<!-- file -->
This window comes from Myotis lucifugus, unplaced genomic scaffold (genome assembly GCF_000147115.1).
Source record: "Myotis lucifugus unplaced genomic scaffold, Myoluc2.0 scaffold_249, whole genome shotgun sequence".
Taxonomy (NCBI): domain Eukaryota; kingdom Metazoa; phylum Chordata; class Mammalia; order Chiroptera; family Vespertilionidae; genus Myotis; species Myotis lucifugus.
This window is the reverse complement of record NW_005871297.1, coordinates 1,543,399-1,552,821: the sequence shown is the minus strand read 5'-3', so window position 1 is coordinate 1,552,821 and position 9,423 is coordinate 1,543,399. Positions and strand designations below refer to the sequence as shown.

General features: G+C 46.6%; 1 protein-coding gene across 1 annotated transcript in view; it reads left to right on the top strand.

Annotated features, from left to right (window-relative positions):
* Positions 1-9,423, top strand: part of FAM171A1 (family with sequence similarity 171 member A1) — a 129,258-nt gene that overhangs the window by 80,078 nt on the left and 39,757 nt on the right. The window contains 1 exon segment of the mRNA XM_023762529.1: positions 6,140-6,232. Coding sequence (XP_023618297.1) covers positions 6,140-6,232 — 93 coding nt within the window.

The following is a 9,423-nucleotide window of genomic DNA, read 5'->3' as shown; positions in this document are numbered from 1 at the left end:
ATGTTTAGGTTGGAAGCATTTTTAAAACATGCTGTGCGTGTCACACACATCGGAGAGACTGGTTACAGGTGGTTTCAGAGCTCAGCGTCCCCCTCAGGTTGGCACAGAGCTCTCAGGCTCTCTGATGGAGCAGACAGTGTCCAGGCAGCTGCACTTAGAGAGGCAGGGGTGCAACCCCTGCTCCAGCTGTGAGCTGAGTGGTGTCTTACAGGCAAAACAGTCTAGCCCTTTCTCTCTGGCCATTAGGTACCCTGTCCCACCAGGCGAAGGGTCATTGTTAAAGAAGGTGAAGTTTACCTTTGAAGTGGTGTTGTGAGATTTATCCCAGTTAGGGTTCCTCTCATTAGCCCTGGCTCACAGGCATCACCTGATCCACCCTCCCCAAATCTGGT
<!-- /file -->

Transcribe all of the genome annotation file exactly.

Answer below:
This window comes from Myotis lucifugus, unplaced genomic scaffold (genome assembly GCF_000147115.1).
Source record: "Myotis lucifugus unplaced genomic scaffold, Myoluc2.0 scaffold_249, whole genome shotgun sequence".
Taxonomy (NCBI): domain Eukaryota; kingdom Metazoa; phylum Chordata; class Mammalia; order Chiroptera; family Vespertilionidae; genus Myotis; species Myotis lucifugus.
This window is the reverse complement of record NW_005871297.1, coordinates 1,543,399-1,552,821: the sequence shown is the minus strand read 5'-3', so window position 1 is coordinate 1,552,821 and position 9,423 is coordinate 1,543,399. Positions and strand designations below refer to the sequence as shown.

General features: G+C 46.6%; 1 protein-coding gene across 1 annotated transcript in view; it reads left to right on the top strand.

Annotated features, from left to right (window-relative positions):
* Positions 1-9,423, top strand: part of FAM171A1 (family with sequence similarity 171 member A1) — a 129,258-nt gene that overhangs the window by 80,078 nt on the left and 39,757 nt on the right. The window contains 1 exon segment of the mRNA XM_023762529.1: positions 6,140-6,232. Coding sequence (XP_023618297.1) covers positions 6,140-6,232 — 93 coding nt within the window.

The following is a 9,423-nucleotide window of genomic DNA, read 5'->3' as shown; positions in this document are numbered from 1 at the left end:
ATGTTTAGGTTGGAAGCATTTTTAAAACATGCTGTGCGTGTCACACACATCGGAGAGACTGGTTACAGGTGGTTTCAGAGCTCAGCGTCCCCCTCAGGTTGGCACAGAGCTCTCAGGCTCTCTGATGGAGCAGACAGTGTCCAGGCAGCTGCACTTAGAGAGGCAGGGGTGCAACCCCTGCTCCAGCTGTGAGCTGAGTGGTGTCTTACAGGCAAAACAGTCTAGCCCTTTCTCTCTGGCCATTAGGTACCCTGTCCCACCAGGCGAAGGGTCATTGTTAAAGAAGGTGAAGTTTACCTTTGAAGTGGTGTTGTGAGATTTATCCCAGTTAGGGTTCCTCTCATTAGCCCTGGCTCACAGGCATCACCTGATCCACCCTCCCCAAATCTGGT